Written by Christian James Haight
“Despicable Me,” and “Despicable Me 2” are both great animated comedies, not only are they great for an entire family, but the humor can get laughs out of both kids and adults. The spin-off movie titled, “Minions,” where the minions, voiced by Pierre Coffin, from the first two movies receive their own standalone film that doesn’t hold the same humor from the “Despicable Me” movies. Instead, it uses the kind of humor that involved minions falling on their faces, and while that can work great with kids, it won’t be as enjoyed by the parents.
In the first two movies, Pierre Coffin and Chris Renaud directed, creating great animated films that won’t be forgotten anytime this century. In “Minions,” Coffin returned but Renaud did not, and to take over his place was Kyle Balda. It might seem that Renaud’s absence is what brought down the film, but I believe it’s due to the minions acting as main characters instead of supporting characters. Although they make incredible side-characters that can produce a lot of humor, they’re not strong enough to star in their own feature film.
The movie follows a herd of minions over the span of millions of years, it mainly focuses on the three that we’ve seen throughout the other movies. Showing audiences that they’ve been on Earth far longer than humans, going all the way back to the dinosaurs. The minions survived by finding the biggest and meanest creature and staying loyal to them, in hopes that in return the villainous creature could protect them. Typically, they became to faithful and ended up actually destroying their leaders in some pretty funny ways. Though, in the end this just let them become better side-kicks for when they would eventually team up with Gru.
Until then, they would come to meet many villains, including s T-Rex, a caveman, Dracula, and Scarlett Overkill, voiced by Sandra Bullock. Similar to Gru, Scarlett is a thief, she may not be attempting to steal any pyramids or the moon, but she’s still a very rich and successful bad girl. When the minions decide to work with her, she wants them to go after the queen’s crown, an almost impossible heist. The minions work with her, but as things tend to go astray, the minions find themselves becoming less and less loyal to Scarlett.
The hardest part about this movie is that the minions don’t speak in any sort of language, instead it’s just a bunch of gibberish. It completely works for some aspects of the film, and the audience is able to understand the minions through their body language. Nonetheless it still leaves the audience listening to rubbish, and throughout the first half hour you’ll be dying for a sentence you can understand. Finally Scarlett comes into the picture and there’s some communication between her and her husband, Herb, voiced by John Hamm, but by then the minions gibberish is still too much.
The minions are supposed to be the star characters, and that just wasn’t working out for this movie. They were still cute and hilarious, this just wasn’t the best place for them. Out of all the great characters in the “Despicable Me” movies, the minions were easily the funniest. So it made sense that a spin-off movie featuring them would be made. The problem was that focusing on the minions removed the movies’ heart that fans have come to cherish from the first movies.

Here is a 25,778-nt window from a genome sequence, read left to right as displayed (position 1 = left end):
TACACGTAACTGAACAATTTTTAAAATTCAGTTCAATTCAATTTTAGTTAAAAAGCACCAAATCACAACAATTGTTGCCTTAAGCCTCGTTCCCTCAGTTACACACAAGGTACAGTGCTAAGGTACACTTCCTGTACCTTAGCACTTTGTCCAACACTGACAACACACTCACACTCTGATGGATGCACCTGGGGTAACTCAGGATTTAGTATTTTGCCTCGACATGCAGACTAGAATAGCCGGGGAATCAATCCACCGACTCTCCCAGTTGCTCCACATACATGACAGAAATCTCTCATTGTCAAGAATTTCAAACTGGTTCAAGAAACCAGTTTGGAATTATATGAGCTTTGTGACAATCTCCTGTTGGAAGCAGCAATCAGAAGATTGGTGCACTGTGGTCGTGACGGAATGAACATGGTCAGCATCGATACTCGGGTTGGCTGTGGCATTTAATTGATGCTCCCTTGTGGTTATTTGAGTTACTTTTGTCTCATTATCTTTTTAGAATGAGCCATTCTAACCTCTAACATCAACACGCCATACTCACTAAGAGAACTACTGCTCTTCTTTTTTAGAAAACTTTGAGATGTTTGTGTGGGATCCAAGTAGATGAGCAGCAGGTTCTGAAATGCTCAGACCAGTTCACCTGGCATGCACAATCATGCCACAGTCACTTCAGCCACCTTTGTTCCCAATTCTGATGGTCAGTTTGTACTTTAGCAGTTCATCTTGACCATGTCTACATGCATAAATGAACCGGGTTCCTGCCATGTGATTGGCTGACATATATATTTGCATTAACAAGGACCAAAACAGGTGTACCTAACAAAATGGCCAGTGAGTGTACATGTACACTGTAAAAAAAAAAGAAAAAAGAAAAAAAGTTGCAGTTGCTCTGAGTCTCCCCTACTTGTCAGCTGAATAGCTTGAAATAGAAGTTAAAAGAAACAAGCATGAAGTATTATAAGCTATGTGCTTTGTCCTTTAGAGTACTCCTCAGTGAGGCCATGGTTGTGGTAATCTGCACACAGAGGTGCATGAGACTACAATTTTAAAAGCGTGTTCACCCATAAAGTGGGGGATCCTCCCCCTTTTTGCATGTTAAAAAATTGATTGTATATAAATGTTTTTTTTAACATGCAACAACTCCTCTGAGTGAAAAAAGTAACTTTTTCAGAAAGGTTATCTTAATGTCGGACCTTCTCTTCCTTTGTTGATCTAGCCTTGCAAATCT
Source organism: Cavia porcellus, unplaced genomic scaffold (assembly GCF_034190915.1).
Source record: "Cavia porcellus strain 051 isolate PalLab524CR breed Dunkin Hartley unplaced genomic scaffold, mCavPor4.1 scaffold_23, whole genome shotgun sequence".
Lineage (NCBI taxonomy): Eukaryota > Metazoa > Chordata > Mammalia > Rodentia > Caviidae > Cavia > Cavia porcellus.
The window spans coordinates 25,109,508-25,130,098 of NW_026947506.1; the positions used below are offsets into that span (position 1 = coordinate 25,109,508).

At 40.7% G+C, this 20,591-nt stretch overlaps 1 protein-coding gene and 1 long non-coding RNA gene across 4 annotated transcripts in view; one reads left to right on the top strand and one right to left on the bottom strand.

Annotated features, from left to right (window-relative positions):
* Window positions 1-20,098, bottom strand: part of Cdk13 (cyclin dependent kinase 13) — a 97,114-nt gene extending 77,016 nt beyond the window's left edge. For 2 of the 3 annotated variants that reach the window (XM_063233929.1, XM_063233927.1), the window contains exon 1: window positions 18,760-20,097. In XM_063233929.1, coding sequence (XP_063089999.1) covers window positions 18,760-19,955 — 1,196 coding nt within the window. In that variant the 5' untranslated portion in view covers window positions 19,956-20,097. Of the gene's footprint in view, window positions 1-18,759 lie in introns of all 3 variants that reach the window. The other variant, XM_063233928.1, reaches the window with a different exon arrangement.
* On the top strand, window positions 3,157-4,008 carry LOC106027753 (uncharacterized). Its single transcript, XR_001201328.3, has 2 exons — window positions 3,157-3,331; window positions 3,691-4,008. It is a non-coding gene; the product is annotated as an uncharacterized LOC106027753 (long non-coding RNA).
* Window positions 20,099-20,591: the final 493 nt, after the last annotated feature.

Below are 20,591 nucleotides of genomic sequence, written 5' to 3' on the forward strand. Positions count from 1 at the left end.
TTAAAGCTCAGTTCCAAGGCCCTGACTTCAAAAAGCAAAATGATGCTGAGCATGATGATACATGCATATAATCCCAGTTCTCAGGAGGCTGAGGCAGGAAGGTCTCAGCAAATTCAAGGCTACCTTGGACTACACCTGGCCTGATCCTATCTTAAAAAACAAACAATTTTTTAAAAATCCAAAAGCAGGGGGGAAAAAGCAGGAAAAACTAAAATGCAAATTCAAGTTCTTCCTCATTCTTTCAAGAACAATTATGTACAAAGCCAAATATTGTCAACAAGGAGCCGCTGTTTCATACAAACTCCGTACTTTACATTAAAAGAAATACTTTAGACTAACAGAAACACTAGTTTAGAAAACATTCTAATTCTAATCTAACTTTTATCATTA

The comedy also wasn’t nearly as great as the comedic relief found in the “Despicable Me” movies. A lot of the humor found in this movie is for kids, with the minions falling on their faces and making farting sounds. While the theater will roar from the kids’ laughter, it didn’t provide the same kind of entertainment that the parents can also enjoy. Then Coffin and Balda place a minion in a hot tub with two fire hydrants in order to give some comedy aimed towards an older audience, but a few things like that are not enough for adults. Instead it may just leave the kids asking their parents what that’s all about, which is the last thing a parent wants when they bring their elementary-aged kid to an elementary-aged movie.
“Minions” had many flaws, but the two human characters were pretty great. Bullock and Hamm had a good chemistry within the film. Bullock’s character didn’t exactly add a lot to the movie. Scarlett had a lot of cool gadgets and loved to be evil, but besides that she didn’t exactly add any humor to “Minions.” Hamm on the other hand, may have been the funniest part of the movie, his character was so outrageous that he ended up being one of the highest points within the movie.
Creating a “Minion” movie based off of the minions was a smart play for money. They do so well as supporting characters and are widely known because of it. So creating their own standalone film was a smart idea because obviously any fan of the “Despicable Me” movies will go see it. So it may have been a good idea, but in the end it just gave nothing to the audience, no constructed plot and no good message to provide at the end. It’s a film similar to “Happy Feet” in that it doesn’t provide anything for kids and adults unlike “Toy Story 3.” So even though it can be enjoyed, in the end, it doesn’t at all match up to the “Despicable Me” films.
- Director: Pierre Coffin, Kyle Balda
- Writers: Brian Lynch
- Actors: Sandra Bullock, Jon Hamm
- Genre: Comedy, Action and Adventure
- Run Time: 1 hour 28 minutes
Pros:Great movie for kids; some funny moments; John Hamm and Sandra Bullock did great.
Cons: Not a great addition to the “Despicable Me” movies; not a movie adults could really enjoy; the minions become somewhat annoying.
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